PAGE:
In the last year, more than a quarter of Nordion's revenue came from its targeted therapies segment. This segment is driven by sales from the company's liver cancer treatment, TheraSphere, a radiation treatment used to treat inoperable liver cancer. The company has used the same targeted approach that has been discussed in this article, a high-dose of radiation with few side effects directed to the site of the tumor. In the last two years sales from this segment have slowed, but are still growing at a compound rate of 40% over the last five years. But much like Zevalin, investors believe there is great upside to this treatment, and that sales could grow rapidly because it's administered as an outpatient treatment.
As an approved treatment and if the company can grow sales, it would benefit the space and the outlook for targeted radiation treatments. Nordion is a company with great relationships in the medical community because of its medical isotope business, and has the potential to significantly grow sales. However, Nordion must capitalize on this opportunity for the sake of its future and for investors, because with the NRU closing and no option for its medical isotope business, the company will be redefined in the coming years, one way or the other.
The final company is Advanced Medical Isotope Corp. (OTCPK:ADMD), and although it is an OTC company, and carries more associated risk, it does have great potential in this space. The company has increased in valuation by more than 130% in the last six months, partially as a result of Nordion's failure to find a medical isotope supply when its NRU reactor closes. This affects ADMD because it has a partnership with the only U.S. reactor that can handle demand, the MURR reactor. The company has already said that it aims to control half of the Mo-99 supply in the next few years; and thanks to Canada's unwillingness to repair its nuclear reactors, it looks as though it will. Furthermore, the U.S. has always been resistant to bringing isotope production to the country, but the government has said that it would be willing if able to minimize the use of highly enriched uranium (HEU), which is a very dangerous substance.
ADMD's technology consists of Low Enriched Uranium (LEU), which further adds to the optimism that this small company will benefit from Nordion's collapse in the medical isotope business, which is valued at roughly $70 million per year. Advanced Medical Isotopes has a very experienced team of executives who formed this company on the notion of future regulatory changes, and are placing their bets on the belief that large scale production will be brought to the U.S. in the coming year. However, there is a risk that this does not occur, or perhaps another reactor besides the MURR is chosen for supply. Although unlikely that the U.S. would allow a reactor other than MURR to produce Mo-99, it is a risk that investors must consider.
Aside from production, Advanced Medical Isotope is also developing its own targeted radiation treatment. The company licensed a technology from Battelle to develop a high-dose radiation therapy called "radiogel". The product uses the same isotope as Spectrum and Immunomedics, Y-90, which works by delivering the radiation directly to the tumor in a water-based biodegradable polymer. After injected, the radiogel's liquid polymer is warmed by the patient's body temperature, which then traps the isotope inside the region that is affected. Thus, not only is the cancer effectively targeted, but the gel is unable to escape, resulting in minimal side effects and a more effective therapy. This treatment is believed to work on any cancer that cannot be surgically removed, and will be tested to determine the range of its potential.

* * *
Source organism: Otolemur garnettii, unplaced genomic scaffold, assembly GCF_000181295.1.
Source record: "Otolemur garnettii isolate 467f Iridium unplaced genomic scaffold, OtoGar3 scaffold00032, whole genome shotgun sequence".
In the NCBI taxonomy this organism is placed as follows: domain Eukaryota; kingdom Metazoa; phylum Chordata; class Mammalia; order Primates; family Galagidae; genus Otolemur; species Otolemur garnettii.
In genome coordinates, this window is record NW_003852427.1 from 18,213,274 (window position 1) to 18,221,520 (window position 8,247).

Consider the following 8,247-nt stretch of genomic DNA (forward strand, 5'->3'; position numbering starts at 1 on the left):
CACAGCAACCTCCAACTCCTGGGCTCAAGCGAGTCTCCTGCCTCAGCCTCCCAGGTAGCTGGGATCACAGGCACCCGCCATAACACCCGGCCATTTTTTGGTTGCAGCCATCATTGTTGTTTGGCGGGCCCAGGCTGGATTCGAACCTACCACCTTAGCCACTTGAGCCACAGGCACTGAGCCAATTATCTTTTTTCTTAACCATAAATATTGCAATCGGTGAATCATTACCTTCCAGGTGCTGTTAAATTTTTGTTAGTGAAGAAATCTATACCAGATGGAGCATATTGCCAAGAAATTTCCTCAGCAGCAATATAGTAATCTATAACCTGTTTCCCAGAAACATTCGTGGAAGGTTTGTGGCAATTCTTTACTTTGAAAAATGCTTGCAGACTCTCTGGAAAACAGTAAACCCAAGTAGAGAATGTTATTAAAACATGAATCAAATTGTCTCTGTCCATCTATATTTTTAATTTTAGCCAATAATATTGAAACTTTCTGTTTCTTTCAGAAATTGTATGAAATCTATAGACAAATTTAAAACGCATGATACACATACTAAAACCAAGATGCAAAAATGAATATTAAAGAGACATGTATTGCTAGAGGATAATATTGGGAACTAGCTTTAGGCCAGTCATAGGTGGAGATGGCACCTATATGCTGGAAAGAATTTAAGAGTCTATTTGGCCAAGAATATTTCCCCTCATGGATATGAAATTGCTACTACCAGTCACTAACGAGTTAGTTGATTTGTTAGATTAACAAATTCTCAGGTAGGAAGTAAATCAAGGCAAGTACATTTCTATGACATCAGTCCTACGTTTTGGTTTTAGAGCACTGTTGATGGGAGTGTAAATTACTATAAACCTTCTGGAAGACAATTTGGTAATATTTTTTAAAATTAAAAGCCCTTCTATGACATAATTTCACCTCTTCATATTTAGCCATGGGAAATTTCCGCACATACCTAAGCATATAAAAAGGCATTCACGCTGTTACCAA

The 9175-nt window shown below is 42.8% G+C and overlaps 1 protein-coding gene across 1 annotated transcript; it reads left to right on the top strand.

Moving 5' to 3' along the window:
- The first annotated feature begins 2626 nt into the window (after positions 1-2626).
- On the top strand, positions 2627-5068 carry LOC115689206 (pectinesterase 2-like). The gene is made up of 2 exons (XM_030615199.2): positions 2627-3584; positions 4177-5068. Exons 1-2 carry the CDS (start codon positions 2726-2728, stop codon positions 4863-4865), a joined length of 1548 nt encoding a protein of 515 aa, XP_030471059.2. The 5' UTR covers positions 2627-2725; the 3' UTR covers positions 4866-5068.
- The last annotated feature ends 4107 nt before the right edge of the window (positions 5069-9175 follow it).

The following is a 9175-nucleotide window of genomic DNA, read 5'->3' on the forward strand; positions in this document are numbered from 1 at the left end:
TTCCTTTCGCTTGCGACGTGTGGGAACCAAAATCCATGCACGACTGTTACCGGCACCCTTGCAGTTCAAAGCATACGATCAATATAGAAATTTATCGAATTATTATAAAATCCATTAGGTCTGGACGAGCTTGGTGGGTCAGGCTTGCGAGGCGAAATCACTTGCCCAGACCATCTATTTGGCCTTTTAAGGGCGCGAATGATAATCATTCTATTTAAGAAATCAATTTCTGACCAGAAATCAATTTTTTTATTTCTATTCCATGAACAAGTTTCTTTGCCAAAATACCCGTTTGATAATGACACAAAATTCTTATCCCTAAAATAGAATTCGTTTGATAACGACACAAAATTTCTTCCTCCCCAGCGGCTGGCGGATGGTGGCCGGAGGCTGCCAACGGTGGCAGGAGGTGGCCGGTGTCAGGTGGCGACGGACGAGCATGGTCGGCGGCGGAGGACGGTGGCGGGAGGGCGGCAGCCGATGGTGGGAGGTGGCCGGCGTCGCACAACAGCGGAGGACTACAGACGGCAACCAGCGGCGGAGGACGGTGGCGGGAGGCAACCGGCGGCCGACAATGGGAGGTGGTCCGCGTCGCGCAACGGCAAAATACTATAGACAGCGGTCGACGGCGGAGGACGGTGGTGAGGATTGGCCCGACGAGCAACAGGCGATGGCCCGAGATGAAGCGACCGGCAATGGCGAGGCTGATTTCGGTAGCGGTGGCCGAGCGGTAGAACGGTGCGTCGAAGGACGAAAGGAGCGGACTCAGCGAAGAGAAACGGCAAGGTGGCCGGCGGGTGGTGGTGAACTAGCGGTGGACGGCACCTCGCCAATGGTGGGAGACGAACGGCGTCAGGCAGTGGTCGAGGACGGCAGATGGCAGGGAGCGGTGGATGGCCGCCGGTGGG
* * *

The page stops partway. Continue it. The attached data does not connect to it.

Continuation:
In terms of potential revenue, the company has said that sales could reach $5 million to $15 million in 2013, and up to $100 million possible. Right now the company has minimal revenue, producing medical isotopes but not on a large scale. Therefore, its gains have been a result of speculation, not fundamental improvements. However, if radiogel does achieve the targeted sales next year, and its possible revenue, combined with the $70 million from the medical isotope business, this stock has a lot of potential in this sector. Trading with a market cap of just $20 million, it could appreciate to a worth north of $150 million based on two times sales in the next three years. Not to mention, Nordion's most profitable business has often been medical isotopes, which is why Advanced Medical is excited about its opportunity and Nordion is not looking forward to seeing it go.
The business of targeted radiation is growing, but is still undervalued. It has a great deal of potential and could appreciate in the coming years. For each of the noted companies, radiation-based therapies will be very important to the valuation and trends of each company. As a result, with large potential and effective treatments, it makes these four stocks very interesting to monitor in the coming years.
Disclosure: I am long SPPI, OTCPK:ADMD. I wrote this article myself, and it expresses my own opinions. I am not receiving compensation for it. I have no business relationship with any company whose stock is mentioned in this article.